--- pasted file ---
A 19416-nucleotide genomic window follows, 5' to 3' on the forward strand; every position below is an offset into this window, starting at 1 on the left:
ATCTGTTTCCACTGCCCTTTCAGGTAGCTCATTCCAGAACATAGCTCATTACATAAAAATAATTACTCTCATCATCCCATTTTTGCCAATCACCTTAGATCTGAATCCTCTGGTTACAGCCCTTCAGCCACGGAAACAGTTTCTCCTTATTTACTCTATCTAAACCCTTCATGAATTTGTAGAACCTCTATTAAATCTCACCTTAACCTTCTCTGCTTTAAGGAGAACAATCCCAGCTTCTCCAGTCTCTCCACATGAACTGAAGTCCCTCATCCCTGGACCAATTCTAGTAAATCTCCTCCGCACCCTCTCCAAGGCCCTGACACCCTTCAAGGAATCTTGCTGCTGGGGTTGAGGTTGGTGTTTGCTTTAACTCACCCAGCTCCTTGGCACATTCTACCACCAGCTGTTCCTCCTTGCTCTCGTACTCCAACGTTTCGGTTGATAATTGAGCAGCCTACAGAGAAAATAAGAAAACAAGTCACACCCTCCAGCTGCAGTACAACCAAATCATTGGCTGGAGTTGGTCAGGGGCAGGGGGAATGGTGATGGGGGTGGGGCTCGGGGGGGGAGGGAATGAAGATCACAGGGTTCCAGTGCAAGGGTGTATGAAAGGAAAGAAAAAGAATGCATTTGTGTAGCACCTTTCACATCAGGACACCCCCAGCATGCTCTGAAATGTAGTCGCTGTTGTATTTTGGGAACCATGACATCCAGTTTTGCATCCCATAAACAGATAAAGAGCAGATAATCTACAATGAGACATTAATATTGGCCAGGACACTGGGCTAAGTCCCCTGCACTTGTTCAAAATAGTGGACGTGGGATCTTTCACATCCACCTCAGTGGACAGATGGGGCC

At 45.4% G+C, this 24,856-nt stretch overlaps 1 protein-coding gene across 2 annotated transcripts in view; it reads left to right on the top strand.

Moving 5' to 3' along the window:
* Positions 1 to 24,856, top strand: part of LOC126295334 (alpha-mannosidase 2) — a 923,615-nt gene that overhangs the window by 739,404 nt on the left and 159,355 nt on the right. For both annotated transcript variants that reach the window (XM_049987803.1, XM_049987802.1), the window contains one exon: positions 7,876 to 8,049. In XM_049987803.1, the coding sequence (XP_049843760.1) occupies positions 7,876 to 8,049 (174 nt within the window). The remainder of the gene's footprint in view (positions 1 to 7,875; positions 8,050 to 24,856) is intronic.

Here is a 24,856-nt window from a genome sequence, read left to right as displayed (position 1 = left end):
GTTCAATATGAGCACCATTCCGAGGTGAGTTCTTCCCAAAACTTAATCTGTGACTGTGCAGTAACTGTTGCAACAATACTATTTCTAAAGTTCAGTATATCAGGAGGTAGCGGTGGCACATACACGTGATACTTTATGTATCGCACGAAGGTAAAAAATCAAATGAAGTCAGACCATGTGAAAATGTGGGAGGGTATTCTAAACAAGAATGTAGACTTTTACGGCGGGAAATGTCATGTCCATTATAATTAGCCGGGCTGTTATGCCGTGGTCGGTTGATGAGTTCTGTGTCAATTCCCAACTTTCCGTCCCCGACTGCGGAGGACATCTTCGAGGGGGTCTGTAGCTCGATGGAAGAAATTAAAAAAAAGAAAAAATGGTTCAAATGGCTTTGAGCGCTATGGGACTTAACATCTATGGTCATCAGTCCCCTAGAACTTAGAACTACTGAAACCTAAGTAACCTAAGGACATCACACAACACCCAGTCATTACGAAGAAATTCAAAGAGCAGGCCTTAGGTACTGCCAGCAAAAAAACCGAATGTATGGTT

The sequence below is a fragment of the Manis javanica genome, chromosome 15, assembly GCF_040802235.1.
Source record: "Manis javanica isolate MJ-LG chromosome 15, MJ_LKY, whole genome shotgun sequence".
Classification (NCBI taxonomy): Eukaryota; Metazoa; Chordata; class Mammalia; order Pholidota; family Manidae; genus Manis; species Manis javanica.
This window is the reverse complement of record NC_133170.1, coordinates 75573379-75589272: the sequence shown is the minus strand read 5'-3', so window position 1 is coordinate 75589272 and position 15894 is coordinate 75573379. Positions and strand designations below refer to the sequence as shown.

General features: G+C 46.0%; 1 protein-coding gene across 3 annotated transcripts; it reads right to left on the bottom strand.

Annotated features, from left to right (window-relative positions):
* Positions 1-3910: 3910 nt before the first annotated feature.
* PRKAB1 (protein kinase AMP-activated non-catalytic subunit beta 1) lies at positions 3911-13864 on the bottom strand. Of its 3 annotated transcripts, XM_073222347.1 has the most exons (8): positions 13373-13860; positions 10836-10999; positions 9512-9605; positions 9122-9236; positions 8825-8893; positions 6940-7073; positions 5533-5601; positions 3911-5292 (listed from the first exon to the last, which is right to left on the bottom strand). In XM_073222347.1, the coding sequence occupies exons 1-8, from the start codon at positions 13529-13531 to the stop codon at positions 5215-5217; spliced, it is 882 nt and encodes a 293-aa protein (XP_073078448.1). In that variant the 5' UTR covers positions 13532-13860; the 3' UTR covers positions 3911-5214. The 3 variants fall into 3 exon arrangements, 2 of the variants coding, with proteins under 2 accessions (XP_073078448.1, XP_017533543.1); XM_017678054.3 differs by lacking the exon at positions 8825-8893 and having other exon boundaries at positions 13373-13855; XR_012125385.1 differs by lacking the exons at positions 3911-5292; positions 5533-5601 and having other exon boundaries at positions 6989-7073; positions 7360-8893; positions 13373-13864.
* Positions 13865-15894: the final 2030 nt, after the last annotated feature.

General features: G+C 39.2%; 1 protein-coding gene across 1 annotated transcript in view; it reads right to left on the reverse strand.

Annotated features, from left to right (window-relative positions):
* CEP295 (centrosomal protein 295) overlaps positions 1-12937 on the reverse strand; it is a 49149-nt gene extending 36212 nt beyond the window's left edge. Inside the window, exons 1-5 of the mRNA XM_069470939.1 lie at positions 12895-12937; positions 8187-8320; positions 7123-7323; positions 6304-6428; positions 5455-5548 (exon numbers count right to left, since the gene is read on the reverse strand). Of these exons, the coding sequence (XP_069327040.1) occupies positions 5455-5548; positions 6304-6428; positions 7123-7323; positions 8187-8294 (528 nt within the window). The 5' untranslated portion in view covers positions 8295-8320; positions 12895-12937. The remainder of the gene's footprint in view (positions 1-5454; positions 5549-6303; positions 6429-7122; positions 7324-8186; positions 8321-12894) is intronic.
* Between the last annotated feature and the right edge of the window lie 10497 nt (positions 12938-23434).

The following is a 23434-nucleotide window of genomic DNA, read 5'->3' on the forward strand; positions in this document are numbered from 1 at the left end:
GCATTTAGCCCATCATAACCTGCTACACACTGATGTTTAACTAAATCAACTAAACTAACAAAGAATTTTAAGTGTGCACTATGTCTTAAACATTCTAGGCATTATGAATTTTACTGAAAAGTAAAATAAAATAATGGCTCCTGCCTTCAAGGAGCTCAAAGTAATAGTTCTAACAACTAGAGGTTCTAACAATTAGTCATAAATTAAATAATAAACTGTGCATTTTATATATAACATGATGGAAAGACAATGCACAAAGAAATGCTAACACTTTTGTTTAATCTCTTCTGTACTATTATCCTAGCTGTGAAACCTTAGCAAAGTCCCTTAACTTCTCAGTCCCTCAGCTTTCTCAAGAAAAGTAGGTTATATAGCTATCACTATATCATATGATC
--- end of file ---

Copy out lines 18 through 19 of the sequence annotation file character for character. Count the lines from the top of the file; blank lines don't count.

Annotated features, from left to right (window-relative positions):
* CEP295 (centrosomal protein 295) overlaps positions 1-12937 on the reverse strand; it is a 49149-nt gene extending 36212 nt beyond the window's left edge. Inside the window, exons 1-5 of the mRNA XM_069470939.1 lie at positions 12895-12937; positions 8187-8320; positions 7123-7323; positions 6304-6428; positions 5455-5548 (exon numbers count right to left, since the gene is read on the reverse strand). Of these exons, the coding sequence (XP_069327040.1) occupies positions 5455-5548; positions 6304-6428; positions 7123-7323; positions 8187-8294 (528 nt within the window). The 5' untranslated portion in view covers positions 8295-8320; positions 12895-12937. The remainder of the gene's footprint in view (positions 1-5454; positions 5549-6303; positions 6429-7122; positions 7324-8186; positions 8321-12894) is intronic.